A New, Fuller Perspective on George Orwell

August 22, 2012
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In a glowing review in the New York Times, writer Dwight Garner praises the newly published ‘Diaries,’ by George Orwell for exposing a more personal side of the legendary essayist, novelist, and social commentator. As Garner writes:

Among the vivifying things about his “Diaries,” issued now in one volume for the first time, is how they restore some first-person flesh and blood to what can seem like his disembodied head. What’s more, they show Orwell to be nearly Jeffersonian in his combined passion for politics and for the natural world, not merely for fishing but also for the enlightened and fervent cultivation of vegetables, fruit trees, animals and flowers.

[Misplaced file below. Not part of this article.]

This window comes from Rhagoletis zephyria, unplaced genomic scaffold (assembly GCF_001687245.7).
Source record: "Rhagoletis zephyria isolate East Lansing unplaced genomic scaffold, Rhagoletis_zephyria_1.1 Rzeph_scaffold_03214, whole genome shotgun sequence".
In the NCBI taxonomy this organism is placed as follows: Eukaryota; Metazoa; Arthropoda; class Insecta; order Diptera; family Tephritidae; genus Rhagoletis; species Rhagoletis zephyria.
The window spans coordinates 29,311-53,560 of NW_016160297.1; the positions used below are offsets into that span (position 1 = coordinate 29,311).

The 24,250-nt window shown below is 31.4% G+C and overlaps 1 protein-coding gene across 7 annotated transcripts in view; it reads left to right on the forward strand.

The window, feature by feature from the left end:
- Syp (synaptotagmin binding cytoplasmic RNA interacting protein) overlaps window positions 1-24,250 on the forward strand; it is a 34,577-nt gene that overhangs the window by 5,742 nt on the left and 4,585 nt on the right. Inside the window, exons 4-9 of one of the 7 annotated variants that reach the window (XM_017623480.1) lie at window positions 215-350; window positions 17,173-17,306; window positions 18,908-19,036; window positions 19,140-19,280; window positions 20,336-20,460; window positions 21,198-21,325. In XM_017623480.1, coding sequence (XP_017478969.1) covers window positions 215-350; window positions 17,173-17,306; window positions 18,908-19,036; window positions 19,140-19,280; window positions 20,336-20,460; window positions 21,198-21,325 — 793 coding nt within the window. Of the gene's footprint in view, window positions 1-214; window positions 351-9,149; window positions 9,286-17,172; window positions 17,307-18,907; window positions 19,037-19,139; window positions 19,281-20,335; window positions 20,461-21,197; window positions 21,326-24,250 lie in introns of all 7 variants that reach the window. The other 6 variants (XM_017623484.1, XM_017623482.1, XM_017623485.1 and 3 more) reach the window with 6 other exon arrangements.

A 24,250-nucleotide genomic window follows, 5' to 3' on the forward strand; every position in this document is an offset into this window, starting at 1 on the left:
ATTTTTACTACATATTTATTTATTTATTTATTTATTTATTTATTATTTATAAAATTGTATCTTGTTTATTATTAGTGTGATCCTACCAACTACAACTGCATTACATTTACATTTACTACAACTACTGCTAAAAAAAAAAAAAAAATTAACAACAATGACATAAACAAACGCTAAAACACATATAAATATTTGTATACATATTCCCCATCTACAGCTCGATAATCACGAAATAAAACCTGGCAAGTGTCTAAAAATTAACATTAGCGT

From his passion for gardening, to his relationship with his wife, to his experience fighting in the Spanish Civil War, the amalgamated diary entries of Orwell from the early 1930s until his death in 1950 present a new, full perspective on the writer for the both casual Orwell reader and the advanced scholar.

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